I am sitting here trying to feel it. Got some Chris Whitley on the iPod, “Dust Radio”:
Baby got vision child
Like a loaded gun
She use my body
Like carrion crow
Doing our transmission thing
On dust radio
Baby call the number
Nobody left in town …
I’ve got the cold, cold Bombay Sapphire and tonic, splash of sweetened lime juice, in easy reach.
“So what’s it going to be then, eh?”
Now we’ve got some Jeff Beck going: “Led Boots.” He is razoring the atmosphere.
Another sip of gin. And another.
Stones. “Satisfaction.” I can’t get no. No, no, no. Hey hey hey. That’s what I say. Jagger-Richards-Chaucer on the songwriting credits, I believe.
There are few things in life as disappointing as tonic water that’s lost its fizz. The drink tends to get bland near the end. I’m going to have to finish it quickly.
Mick is still getting no satisfaction.
Janis now. “Down on Me.” I must have stood out in the sun too long today. It sounded like she just said “pedagogically.”
A fresh bottle of tonic awaits. Come to think about it, I’m going to have to open a new bottle of gin, too. Tanqueray. Today in the liquor store I thought I needed something other than Bombay to change my luck.
R.E.M. now, “Country Feedback.” This one goes out to cMac.
Ah, back from the bar: fresh ice, fresh tonic, fresh lime juice, fresh gin. I still am wondering if anything is going to come of this post.
Richard Thompson now: “Woods of Darney.” Richard Thompson is one of the best-kept secrets in popular music: A dazzling and imaginative guitar player, a first-rate songwriter and a writer of lyrics that engage the brain. This song is about a World War I soldier who finds a woman’s photo in a dead soldier’s belongings. He tracks down the woman, tells her her husband is dead, courts her and marries her, then wonders if she thinks of her dead husband (“Is it him that you see when we make love together?”) during their life together, which ends when he is called back to war, carrying her photo with him.
Man, what a downer. I was having so much fun until now. Here’s hoping the shuffle livens things up. In the meantime (sipping and swallowing noises).
It’s Mellencamp: “Mansions in Heaven.” Mellencamp once said Richard Thompson could say more in one line then he could say in a whole song. Personally, I think the former John Cougar was being overly tough on himself — but I can relate to that.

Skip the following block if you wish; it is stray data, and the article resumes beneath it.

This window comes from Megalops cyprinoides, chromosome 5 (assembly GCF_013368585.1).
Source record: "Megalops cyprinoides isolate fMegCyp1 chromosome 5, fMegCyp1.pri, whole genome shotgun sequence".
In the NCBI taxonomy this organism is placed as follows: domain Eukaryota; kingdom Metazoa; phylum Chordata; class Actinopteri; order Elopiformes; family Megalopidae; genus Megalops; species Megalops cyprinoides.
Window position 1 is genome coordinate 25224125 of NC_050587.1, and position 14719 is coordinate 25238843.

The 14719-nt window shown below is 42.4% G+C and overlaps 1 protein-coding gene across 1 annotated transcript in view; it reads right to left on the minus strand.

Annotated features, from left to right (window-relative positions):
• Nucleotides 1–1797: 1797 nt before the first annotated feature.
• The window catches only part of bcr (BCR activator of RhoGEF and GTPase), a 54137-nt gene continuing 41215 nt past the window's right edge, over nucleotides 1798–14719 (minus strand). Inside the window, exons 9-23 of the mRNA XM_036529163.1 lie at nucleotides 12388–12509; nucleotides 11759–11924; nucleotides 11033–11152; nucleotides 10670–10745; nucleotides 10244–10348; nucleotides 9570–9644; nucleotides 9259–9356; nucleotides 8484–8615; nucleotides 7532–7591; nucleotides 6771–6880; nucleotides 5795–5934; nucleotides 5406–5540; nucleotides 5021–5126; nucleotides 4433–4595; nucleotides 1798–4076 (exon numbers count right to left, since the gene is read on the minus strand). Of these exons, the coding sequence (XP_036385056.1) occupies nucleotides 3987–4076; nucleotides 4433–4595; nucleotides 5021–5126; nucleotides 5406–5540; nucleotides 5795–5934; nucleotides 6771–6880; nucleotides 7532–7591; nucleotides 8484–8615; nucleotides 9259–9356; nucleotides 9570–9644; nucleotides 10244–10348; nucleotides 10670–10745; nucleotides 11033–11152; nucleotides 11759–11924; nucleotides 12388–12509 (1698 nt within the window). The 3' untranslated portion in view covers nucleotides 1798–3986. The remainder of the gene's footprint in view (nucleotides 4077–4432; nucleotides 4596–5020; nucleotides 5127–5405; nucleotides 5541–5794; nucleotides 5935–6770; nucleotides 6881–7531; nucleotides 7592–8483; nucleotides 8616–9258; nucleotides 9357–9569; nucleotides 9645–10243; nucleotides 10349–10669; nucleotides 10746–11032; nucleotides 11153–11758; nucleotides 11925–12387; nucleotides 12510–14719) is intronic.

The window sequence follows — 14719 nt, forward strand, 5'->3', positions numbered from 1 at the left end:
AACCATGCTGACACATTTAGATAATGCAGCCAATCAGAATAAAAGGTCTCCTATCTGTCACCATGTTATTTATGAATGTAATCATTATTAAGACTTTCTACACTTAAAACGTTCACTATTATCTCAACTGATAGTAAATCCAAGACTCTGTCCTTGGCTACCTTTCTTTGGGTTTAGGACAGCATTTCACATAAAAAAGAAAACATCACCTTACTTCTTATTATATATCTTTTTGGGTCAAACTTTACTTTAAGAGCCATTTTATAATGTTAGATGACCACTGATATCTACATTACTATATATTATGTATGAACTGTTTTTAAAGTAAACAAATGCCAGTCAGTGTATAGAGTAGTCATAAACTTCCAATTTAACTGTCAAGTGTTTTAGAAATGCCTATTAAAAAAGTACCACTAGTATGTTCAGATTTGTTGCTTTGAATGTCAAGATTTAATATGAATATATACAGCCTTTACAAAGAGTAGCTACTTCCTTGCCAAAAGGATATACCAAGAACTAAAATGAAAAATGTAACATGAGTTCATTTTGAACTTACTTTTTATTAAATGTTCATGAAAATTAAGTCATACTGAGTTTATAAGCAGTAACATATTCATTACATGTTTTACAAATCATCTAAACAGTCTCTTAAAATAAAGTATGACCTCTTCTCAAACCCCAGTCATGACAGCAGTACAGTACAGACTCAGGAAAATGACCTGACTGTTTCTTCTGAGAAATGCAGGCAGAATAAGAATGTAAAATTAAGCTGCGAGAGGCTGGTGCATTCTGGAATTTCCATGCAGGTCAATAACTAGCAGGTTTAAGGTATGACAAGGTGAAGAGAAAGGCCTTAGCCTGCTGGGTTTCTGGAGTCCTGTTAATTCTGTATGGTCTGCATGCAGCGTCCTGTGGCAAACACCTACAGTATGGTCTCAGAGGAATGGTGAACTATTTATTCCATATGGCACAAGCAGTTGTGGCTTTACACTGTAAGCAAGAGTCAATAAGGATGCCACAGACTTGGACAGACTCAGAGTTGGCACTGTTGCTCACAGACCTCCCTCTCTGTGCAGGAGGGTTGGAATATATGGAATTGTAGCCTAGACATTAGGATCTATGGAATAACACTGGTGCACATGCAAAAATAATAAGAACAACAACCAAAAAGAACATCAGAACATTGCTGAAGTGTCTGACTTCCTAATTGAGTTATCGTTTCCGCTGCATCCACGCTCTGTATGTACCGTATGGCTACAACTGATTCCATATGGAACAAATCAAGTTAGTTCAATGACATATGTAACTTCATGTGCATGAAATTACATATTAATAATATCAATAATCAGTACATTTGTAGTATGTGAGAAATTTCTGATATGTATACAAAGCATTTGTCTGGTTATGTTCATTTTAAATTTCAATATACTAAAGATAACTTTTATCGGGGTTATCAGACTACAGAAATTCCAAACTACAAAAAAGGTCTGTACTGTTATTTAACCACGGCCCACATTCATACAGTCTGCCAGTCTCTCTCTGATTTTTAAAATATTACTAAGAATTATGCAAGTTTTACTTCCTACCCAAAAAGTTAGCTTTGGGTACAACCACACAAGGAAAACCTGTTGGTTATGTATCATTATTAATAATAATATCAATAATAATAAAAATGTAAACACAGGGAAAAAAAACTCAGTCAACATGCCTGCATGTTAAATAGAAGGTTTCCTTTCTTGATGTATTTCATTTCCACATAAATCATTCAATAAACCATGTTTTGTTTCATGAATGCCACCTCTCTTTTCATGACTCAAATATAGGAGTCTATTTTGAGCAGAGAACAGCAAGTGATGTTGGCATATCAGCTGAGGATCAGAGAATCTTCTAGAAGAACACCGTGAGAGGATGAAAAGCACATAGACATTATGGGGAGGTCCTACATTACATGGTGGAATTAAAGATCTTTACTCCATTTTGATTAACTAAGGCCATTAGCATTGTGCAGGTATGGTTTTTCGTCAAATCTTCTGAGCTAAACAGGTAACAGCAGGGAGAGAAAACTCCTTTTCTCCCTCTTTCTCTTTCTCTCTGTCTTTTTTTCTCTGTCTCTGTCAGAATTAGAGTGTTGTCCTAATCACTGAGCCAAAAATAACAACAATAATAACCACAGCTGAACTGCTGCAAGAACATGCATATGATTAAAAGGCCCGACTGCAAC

“Walter’s Theme.” R.E.M. again.
Hendrix: “House Burning Down.” Yeah!
More Richard Thompson. Twenty-nine hundred and fifty songs, and the shuffle isn’t shuffling. “Dimming of the Day,” with ex-wife Linda doing the singing. Beautiful voice, but I need something like Mountain’s live “Dream Sequence” now.
Springsteen. “Wild Billy’s Circus Story,” certainly among my five favorite Springsteen songs (from his brilliant, repeat, brilliant “The Wild, the Innocent and the E Street Shuffle”). I saw Springsteen for the first time in November 1975 and the concert hall was maybe a little more than half full — and it probably only held 4,000 tops to begin with. “Jesus sent some good women to save all you clowns.” Beautiful!
More Mellencamp. “Your Life is Now.” I really need some variety here! I’m going to break the unwritten You Must Listen to Shuffle-Chosen Songs rule and hit the forward button.
Jeff Beck. “Come Dancing.” Let’s hit forward again.
“Texarkana,” R.E.M. Forward to —
OK, we’ve got the old hippie thing going: “Triad” by Jefferson Airplane. I liked this song when it was new so many years and so many worlds ago, and I like it today too. Hearing the Airplane takes me back to high school, especially “Volunteers,” one of my favorite records from that time, except the memory has been spindled a little because the title track recently was co-opted by an investment company for a TV commercial, and it seems to me that on “We Can Be Together” from “Volunteers,” when the band was singing “Up against the wall, motherfucker,” they probably were singing about people like investment bankers.